Rust Preventing Characteristics Test

Rust Preventing Characteristics Test

This test measures the rust preventing ability of a lubricant in the presence of water.

The Rust Preventing Characteristics Test (ASTM D665) is designed to measure the ability of industrial oils to prevent rusting under conditions of water contamination. The test can be performed with either distilled water or synthetic seawater. The test consists of stirring a mixture of 300 milliliters of the oil being tested with 30 milliliters of water, either distilled or sea water, at 140°F (60°C) for four hours. A special cylindrical steel test specimen made of #1018 cold-finished carbon steel is polished and then completely immersed in the test fluid. At the end of the four-hour test period, the specimen is removed, washed with solvent, and rated for rust.

Operating Principle
A sample of the lubricant is mixed with water and placed in a heated bath. A polished steel rod is submerged in the oil / water mixture for a predetermined length of time, typically 4 hours. The test rod is then inspected for signs of rust. This test is run in duplicate, and to be considered passing both test rods must be free of rust. ASTM method - D665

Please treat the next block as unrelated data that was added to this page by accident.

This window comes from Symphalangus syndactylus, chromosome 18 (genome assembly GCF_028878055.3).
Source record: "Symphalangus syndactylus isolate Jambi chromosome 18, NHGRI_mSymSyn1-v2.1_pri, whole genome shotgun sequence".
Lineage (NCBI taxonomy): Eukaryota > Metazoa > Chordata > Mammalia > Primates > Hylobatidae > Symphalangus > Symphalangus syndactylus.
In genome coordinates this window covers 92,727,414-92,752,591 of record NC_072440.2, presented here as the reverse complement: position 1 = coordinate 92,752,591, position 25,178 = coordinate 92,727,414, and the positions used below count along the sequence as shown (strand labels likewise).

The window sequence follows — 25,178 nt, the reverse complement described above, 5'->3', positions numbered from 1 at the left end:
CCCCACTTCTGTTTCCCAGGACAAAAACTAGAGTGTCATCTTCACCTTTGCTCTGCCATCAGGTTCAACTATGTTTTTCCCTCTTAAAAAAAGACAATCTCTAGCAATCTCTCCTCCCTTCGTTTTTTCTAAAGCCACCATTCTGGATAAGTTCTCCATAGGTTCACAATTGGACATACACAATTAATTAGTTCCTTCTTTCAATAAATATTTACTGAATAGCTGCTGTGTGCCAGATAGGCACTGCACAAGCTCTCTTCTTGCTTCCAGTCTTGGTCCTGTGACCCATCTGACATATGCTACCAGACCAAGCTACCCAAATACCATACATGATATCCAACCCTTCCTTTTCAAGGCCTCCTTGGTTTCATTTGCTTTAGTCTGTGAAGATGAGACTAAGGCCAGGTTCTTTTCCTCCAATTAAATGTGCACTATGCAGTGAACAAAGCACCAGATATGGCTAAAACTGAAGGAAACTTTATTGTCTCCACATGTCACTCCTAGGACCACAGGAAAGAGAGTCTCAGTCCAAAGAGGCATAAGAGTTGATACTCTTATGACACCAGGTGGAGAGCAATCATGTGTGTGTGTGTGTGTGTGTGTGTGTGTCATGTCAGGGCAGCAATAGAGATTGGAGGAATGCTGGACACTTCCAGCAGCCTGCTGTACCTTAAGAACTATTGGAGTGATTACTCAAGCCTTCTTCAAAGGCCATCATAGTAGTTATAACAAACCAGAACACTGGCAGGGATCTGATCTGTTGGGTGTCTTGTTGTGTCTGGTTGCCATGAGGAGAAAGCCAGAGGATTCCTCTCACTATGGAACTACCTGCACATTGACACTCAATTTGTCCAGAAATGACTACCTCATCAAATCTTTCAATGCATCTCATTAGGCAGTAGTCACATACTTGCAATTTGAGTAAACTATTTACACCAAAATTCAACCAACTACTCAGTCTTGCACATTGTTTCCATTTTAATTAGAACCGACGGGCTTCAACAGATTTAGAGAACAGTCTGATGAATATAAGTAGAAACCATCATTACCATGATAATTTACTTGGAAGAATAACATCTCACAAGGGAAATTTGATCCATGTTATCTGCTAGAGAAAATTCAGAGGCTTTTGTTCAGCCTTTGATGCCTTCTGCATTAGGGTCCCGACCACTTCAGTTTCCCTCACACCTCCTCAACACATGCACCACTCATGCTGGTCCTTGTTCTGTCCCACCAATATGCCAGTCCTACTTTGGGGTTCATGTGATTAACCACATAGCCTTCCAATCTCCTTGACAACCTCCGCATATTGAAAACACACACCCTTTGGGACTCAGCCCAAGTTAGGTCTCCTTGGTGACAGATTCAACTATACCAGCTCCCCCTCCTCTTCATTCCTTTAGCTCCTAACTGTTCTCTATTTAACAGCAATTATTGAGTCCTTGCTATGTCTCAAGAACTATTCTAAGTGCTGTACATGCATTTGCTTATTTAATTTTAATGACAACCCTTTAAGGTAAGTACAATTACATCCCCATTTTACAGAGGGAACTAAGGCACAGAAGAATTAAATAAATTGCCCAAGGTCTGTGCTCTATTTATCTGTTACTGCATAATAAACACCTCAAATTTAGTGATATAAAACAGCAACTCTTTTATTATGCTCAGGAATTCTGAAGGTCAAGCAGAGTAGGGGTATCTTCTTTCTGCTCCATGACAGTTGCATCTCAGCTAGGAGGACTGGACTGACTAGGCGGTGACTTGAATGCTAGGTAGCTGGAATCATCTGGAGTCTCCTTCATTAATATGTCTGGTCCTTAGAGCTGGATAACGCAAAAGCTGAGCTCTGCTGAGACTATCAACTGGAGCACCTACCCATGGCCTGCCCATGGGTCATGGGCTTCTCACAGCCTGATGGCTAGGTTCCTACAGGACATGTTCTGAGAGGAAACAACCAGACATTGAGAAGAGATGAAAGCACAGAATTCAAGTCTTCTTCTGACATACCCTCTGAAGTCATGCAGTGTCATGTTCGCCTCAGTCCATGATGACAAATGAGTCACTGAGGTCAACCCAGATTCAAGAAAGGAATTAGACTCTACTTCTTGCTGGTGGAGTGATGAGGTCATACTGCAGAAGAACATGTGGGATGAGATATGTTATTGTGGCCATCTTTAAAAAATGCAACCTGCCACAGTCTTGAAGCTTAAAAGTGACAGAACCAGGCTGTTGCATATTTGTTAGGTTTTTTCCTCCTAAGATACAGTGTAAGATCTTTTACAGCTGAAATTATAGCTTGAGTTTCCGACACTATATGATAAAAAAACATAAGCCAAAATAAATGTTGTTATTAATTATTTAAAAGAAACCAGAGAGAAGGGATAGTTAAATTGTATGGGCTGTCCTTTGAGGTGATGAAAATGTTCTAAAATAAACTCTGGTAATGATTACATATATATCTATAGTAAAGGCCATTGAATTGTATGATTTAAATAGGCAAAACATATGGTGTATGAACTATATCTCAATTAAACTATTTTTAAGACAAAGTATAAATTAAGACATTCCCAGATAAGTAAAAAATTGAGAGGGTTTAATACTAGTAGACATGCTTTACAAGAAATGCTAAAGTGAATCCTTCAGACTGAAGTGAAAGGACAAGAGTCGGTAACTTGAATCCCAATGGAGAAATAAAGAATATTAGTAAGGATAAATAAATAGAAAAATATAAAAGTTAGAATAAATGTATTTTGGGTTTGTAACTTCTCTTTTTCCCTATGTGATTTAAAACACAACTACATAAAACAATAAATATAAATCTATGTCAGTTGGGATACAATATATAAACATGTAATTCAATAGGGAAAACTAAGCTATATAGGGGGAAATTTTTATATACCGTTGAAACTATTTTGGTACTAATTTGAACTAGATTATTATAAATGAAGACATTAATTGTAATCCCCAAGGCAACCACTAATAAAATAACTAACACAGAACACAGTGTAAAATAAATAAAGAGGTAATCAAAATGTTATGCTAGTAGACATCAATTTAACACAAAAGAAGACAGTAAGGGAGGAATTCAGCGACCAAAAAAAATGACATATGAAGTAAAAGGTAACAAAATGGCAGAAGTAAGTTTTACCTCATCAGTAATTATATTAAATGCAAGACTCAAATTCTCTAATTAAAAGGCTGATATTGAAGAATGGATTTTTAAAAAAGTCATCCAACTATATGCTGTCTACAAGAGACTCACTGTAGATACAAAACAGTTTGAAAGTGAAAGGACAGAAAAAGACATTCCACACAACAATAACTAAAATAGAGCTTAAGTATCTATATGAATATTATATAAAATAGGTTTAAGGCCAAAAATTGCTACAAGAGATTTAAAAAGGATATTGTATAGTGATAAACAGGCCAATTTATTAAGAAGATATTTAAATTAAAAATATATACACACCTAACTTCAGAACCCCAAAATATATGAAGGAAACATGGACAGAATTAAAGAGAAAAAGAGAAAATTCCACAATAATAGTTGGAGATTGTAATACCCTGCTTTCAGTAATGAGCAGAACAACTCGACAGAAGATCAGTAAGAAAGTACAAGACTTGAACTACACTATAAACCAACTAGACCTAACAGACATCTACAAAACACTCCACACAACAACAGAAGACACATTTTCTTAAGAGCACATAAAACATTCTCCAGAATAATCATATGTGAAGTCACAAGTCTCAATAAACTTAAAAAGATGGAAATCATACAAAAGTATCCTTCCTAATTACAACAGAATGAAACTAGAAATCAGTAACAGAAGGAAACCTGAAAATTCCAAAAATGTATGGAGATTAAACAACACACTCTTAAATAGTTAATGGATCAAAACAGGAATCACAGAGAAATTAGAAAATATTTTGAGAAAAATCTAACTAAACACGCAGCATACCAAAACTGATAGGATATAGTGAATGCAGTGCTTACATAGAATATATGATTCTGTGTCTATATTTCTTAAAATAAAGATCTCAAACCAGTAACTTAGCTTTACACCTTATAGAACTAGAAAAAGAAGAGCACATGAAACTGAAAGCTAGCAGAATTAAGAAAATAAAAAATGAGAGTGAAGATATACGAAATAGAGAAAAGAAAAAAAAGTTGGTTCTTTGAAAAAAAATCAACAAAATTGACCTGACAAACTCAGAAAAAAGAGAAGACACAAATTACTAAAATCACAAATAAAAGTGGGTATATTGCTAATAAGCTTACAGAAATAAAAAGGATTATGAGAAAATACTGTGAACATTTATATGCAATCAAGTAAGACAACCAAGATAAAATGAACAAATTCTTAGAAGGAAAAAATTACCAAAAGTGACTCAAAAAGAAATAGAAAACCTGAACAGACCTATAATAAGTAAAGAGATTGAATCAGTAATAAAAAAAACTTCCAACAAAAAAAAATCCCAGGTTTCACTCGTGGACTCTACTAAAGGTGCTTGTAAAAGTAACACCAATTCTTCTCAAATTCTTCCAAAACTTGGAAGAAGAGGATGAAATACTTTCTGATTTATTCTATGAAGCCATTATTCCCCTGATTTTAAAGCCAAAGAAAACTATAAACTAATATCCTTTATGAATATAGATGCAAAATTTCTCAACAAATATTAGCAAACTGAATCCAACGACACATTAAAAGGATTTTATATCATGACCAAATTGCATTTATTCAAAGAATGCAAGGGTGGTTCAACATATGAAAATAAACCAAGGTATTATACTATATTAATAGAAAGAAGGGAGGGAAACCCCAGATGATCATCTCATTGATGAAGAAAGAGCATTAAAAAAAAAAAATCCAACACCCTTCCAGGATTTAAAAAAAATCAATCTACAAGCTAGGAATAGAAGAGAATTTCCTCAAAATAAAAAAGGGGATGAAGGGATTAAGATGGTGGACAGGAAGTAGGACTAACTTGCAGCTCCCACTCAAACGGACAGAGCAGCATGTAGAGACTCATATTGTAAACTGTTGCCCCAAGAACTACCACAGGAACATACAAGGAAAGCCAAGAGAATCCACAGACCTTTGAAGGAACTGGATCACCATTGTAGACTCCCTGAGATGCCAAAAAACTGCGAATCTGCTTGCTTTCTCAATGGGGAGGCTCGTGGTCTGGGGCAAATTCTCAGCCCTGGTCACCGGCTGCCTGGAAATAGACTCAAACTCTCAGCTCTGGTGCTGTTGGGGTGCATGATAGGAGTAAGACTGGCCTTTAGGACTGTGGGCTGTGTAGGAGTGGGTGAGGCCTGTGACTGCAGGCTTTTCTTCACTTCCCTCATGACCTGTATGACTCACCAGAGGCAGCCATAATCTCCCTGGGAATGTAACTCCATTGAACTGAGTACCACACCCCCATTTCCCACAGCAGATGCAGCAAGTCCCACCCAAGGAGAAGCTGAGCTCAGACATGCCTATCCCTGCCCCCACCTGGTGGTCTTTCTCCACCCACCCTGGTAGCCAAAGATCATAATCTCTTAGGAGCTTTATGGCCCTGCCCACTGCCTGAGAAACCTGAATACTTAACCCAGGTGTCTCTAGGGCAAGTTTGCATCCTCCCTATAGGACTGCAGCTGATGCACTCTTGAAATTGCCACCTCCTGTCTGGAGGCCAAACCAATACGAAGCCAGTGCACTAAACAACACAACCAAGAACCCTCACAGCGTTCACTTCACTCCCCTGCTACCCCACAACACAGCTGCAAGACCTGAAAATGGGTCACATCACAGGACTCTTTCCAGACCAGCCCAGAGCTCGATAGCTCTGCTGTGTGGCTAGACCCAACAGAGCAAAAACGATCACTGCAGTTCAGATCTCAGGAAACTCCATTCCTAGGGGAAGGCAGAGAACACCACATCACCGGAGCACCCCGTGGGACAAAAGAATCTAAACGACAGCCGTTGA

A lubricant's ability to prevent rust is crucial for systems which have significant risk of water contamination. Testing a lubricant to determine if it has the capabilities to protect against rust is vital for maintaining the health of ferrous components within the equipment. In addition, rust particles can act as oxidation catalysts and can cause abrasive wear in journal bearings.

This test is used in applications that are at risk of water contamination, such as steam turbines. Testing requires at least 600ml of lubricant.